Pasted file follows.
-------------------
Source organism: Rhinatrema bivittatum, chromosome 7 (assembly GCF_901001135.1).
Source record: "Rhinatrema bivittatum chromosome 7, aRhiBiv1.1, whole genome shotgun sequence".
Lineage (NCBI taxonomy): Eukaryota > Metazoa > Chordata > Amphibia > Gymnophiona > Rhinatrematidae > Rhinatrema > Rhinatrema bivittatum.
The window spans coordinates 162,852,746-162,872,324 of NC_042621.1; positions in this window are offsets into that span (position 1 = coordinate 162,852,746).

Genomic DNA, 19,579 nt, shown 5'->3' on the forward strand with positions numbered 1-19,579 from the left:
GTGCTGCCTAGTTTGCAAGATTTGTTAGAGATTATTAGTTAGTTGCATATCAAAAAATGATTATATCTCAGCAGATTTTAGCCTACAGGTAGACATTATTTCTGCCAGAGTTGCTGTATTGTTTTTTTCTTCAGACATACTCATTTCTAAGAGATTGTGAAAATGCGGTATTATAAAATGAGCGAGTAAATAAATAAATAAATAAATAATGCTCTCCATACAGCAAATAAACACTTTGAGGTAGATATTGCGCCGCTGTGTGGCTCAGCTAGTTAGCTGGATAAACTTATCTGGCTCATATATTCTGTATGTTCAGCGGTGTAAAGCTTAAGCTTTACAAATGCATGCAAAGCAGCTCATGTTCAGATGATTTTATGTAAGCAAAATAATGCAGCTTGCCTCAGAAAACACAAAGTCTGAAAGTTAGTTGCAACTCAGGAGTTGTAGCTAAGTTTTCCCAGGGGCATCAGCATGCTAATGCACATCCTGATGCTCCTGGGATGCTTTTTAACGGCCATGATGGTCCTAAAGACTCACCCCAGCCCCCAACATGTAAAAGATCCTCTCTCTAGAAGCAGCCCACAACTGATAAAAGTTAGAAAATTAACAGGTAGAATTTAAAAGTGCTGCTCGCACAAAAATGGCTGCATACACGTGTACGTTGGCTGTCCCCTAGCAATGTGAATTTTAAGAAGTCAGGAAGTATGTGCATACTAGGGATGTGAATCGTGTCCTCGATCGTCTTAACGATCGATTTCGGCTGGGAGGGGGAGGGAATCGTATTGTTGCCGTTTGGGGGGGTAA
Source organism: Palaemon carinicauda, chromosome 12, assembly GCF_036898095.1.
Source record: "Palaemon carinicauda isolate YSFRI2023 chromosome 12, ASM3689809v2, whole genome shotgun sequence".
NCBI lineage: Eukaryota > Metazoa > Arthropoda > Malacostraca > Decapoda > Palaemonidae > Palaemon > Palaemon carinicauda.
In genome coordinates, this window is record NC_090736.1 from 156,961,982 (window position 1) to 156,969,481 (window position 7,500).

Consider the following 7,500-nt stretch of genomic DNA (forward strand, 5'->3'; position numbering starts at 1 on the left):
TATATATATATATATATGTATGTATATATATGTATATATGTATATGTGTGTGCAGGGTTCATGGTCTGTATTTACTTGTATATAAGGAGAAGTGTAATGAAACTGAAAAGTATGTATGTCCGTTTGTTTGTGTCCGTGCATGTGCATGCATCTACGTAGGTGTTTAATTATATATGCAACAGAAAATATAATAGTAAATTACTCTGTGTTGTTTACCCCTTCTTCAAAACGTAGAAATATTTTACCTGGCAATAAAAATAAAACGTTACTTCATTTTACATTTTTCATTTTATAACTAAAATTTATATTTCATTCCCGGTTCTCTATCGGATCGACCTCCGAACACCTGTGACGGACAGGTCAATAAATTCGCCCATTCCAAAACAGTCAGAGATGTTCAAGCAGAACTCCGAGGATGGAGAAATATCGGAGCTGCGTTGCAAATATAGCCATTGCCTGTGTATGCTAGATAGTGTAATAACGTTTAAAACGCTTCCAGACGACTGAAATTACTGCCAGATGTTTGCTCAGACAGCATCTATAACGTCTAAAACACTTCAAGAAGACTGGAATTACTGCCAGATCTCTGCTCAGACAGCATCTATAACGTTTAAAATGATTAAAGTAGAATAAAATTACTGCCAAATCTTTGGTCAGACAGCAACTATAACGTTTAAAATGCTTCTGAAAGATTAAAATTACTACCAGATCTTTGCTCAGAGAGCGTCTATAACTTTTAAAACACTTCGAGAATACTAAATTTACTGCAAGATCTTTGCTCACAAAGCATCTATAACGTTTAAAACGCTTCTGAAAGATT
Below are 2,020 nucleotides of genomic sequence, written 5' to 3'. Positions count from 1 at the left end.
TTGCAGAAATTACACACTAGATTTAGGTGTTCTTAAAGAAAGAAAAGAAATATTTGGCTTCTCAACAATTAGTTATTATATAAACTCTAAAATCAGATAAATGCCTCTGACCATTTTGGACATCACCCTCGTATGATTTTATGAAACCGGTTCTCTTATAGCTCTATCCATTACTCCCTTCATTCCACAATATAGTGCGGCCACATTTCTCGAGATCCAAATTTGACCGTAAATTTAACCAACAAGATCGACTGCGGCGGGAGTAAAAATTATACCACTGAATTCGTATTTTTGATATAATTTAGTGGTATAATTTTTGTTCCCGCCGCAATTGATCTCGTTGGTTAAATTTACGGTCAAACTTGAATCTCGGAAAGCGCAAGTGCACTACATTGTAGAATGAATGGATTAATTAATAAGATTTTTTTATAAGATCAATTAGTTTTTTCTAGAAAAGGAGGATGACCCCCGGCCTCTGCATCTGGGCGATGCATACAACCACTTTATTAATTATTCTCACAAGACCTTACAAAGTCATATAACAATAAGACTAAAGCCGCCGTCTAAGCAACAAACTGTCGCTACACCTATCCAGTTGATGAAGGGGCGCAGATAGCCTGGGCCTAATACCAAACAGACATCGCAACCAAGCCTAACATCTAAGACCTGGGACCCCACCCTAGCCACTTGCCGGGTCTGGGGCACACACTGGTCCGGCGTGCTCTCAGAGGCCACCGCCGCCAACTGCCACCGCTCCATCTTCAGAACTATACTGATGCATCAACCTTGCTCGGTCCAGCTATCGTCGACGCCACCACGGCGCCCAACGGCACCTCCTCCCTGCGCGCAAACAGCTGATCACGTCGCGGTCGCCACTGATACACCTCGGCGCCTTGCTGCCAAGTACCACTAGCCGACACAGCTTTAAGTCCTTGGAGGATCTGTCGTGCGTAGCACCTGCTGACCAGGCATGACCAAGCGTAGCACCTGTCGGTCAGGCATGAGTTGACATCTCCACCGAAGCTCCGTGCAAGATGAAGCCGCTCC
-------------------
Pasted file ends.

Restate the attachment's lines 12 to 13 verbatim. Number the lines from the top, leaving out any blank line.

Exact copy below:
TATATATATATATATATGTATGTATATATATGTATATATGTATATGTGTGTGCAGGGTTCATGGTCTGTATTTACTTGTATATAAGGAGAAGTGTAATGAAACTGAAAAGTATGTATGTCCGTTTGTTTGTGTCCGTGCATGTGCATGCATCTACGTAGGTGTTTAATTATATATGCAACAGAAAATATAATAGTAAATTACTCTGTGTTGTTTACCCCTTCTTCAAAACGTAGAAATATTTTACCTGGCAATAAAAATAAAACGTTACTTCATTTTACATTTTTCATTTTATAACTAAAATTTATATTTCATTCCCGGTTCTCTATCGGATCGACCTCCGAACACCTGTGACGGACAGGTCAATAAATTCGCCCATTCCAAAACAGTCAGAGATGTTCAAGCAGAACTCCGAGGATGGAGAAATATCGGAGCTGCGTTGCAAATATAGCCATTGCCTGTGTATGCTAGATAGTGTAATAACGTTTAAAACGCTTCCAGACGACTGAAATTACTGCCAGATGTTTGCTCAGACAGCATCTATAACGTCTAAAACACTTCAAGAAGACTGGAATTACTGCCAGATCTCTGCTCAGACAGCATCTATAACGTTTAAAATGATTAAAGTAGAATAAAATTACTGCCAAATCTTTGGTCAGACAGCAACTATAACGTTTAAAATGCTTCTGAAAGATTAAAATTACTACCAGATCTTTGCTCAGAGAGCGTCTATAACTTTTAAAACACTTCGAGAATACTAAATTTACTGCAAGATCTTTGCTCACAAAGCATCTATAACGTTTAAAACGCTTCTGAAAGATT
Below are 2,020 nucleotides of genomic sequence, written 5' to 3'. Positions count from 1 at the left end.